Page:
Provided that a living trust is not set up for the sole purpose of shielding assets from creditor claims, it can protect your assets. Once assets enter a trust, the settlor is no longer considered the owner.
Any claims against the settlor of a bona fide living trust (including during bankruptcy) cannot threaten the assets held in the trust.
A living trust enables the settlor to pass on wealth or a gift to a child or grandchild once the child reaches a certain age. This can be an effective estate planning tool for a disabled child, where strict rules can govern how and when the money should be used.
Disadvantages of a living trust
Besides the many benefits of living trusts, you should also consider a few disadvantages before you commit:
Trusts don’t last forever
The Income Tax Act states that trusts must dispose of their property 21 years after their creation at the latest — meaning that taxes must then be paid.
Living trusts should include an “ultimate distribution clause” that defines when and how the assets will be distributed.
Because of the complexity involved in living trusts, you will likely need to consult with an estate planning lawyer and/or a tax or finance professional. This, of course, requires some investment.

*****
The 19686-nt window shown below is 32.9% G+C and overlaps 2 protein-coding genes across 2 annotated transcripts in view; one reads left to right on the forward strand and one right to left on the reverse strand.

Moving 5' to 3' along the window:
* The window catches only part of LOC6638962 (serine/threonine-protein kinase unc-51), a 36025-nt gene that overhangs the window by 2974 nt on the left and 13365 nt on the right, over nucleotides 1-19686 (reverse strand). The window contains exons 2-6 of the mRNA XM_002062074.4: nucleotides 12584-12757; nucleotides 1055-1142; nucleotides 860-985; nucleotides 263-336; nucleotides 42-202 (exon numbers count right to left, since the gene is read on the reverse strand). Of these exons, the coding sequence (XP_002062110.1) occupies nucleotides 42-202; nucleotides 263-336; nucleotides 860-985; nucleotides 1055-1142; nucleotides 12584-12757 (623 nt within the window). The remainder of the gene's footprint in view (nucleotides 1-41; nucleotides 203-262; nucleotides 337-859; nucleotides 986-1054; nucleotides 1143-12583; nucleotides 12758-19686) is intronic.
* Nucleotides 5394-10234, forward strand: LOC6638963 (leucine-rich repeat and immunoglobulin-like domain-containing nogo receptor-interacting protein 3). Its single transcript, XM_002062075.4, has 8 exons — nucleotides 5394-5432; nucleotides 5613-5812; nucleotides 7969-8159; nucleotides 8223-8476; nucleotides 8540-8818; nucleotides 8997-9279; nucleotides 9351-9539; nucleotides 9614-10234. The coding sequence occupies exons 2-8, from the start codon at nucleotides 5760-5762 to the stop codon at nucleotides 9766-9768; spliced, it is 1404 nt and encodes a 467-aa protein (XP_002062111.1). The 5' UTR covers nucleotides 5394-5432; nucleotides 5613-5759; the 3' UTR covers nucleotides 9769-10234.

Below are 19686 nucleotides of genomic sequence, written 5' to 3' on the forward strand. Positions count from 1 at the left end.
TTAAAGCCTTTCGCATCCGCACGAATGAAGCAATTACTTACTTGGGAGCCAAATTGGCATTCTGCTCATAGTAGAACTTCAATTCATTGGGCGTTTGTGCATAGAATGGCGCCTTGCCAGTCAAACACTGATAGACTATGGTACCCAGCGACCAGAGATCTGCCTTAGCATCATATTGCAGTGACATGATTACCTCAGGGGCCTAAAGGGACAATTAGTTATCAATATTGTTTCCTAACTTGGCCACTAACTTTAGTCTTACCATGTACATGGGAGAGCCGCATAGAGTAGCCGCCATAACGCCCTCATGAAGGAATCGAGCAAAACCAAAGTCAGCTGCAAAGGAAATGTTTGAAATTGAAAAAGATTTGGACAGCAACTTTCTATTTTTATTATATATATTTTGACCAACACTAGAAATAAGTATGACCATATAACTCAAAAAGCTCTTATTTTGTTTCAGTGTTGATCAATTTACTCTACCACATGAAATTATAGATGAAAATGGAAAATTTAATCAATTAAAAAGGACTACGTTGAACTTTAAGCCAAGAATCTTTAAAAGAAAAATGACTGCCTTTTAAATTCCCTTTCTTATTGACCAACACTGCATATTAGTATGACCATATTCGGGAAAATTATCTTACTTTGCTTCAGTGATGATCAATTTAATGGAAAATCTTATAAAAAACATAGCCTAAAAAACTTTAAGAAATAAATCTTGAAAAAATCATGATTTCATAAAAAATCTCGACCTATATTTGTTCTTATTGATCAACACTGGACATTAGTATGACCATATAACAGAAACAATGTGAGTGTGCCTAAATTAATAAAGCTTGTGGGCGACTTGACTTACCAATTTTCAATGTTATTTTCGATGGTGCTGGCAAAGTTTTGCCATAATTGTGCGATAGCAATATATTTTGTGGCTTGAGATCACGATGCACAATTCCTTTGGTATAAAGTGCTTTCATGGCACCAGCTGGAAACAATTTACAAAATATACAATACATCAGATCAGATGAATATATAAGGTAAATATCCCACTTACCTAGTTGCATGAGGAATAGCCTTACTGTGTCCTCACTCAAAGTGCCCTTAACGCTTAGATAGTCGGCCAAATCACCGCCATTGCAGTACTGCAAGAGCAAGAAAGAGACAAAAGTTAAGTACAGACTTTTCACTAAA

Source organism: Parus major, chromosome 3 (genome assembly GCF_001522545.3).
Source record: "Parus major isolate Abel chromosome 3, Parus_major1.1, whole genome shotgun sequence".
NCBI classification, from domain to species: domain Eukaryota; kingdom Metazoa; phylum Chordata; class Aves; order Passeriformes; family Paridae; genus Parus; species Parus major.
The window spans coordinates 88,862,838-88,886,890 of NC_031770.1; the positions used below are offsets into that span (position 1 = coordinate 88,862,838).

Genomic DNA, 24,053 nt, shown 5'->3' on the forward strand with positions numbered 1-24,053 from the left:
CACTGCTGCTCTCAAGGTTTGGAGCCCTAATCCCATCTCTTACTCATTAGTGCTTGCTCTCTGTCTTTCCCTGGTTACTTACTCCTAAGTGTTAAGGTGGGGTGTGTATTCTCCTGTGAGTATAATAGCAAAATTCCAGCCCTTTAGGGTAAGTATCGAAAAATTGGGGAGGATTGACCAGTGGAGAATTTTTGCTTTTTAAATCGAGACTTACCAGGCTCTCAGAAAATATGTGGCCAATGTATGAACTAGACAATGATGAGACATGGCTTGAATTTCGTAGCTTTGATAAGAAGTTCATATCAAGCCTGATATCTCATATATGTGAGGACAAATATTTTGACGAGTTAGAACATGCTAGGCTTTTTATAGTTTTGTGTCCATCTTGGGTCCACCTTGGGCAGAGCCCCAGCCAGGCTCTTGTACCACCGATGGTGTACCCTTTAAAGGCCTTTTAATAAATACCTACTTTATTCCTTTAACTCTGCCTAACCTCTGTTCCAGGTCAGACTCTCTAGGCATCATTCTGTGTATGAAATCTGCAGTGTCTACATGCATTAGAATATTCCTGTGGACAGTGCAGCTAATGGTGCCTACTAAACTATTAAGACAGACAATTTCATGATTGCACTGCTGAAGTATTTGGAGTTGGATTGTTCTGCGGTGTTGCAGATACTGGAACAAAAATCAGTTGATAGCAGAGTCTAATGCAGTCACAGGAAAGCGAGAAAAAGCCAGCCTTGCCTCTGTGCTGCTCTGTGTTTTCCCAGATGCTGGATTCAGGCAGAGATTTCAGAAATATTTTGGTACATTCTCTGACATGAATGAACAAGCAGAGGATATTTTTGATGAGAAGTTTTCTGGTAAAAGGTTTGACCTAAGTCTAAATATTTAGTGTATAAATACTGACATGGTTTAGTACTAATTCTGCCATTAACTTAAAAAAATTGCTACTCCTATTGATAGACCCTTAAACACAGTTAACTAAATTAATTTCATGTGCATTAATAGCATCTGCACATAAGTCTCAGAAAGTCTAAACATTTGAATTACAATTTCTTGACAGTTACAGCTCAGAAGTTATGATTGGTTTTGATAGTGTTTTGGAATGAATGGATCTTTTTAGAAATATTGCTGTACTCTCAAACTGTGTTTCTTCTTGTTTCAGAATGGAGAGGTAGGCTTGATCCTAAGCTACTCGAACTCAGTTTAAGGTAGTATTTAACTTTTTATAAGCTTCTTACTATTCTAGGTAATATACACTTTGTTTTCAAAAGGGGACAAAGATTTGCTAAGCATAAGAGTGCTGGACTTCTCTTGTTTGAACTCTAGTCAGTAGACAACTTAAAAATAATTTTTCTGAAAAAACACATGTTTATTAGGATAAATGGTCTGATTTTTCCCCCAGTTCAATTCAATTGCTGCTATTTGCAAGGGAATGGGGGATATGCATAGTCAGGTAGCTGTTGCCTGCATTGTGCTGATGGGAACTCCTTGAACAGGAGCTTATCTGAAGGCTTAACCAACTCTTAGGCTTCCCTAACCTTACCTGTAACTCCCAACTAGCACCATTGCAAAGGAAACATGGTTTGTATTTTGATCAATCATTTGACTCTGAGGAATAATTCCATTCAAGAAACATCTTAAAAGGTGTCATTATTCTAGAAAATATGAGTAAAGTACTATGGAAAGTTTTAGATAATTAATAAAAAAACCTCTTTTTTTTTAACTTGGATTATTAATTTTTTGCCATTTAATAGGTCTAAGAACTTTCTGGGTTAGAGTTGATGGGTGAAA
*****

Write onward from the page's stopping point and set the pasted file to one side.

There are also some standard fees involved in creating the trust and transferring assets to it for the beneficiaries.
Trusts also require management, record-keeping and income tax compliance.
The settlor may not be the same person as the trustee. You need to name a trustee who is capable of managing the trust and filing tax returns — and may need to provide payment for this service.
Inconvenience for beneficiaries
While a living trust can protect both children and assets when set up the right way, the fact that the assets may not be accessible until a certain date may be inconvenient for beneficiaries.
How is a Canadian family trust different?
The legal frameworks in Canada mean that trusts are not just for the wealthy. Many ordinary families in Alberta can use family trusts to protect wealth, minimize taxes and estate fees, and protect children.
The tax laws in particular are favourable. For instance, the dividend tax credit and personal tax credit enable Canadian beneficiaries of family trusts to receive thousands of tax-free dollars.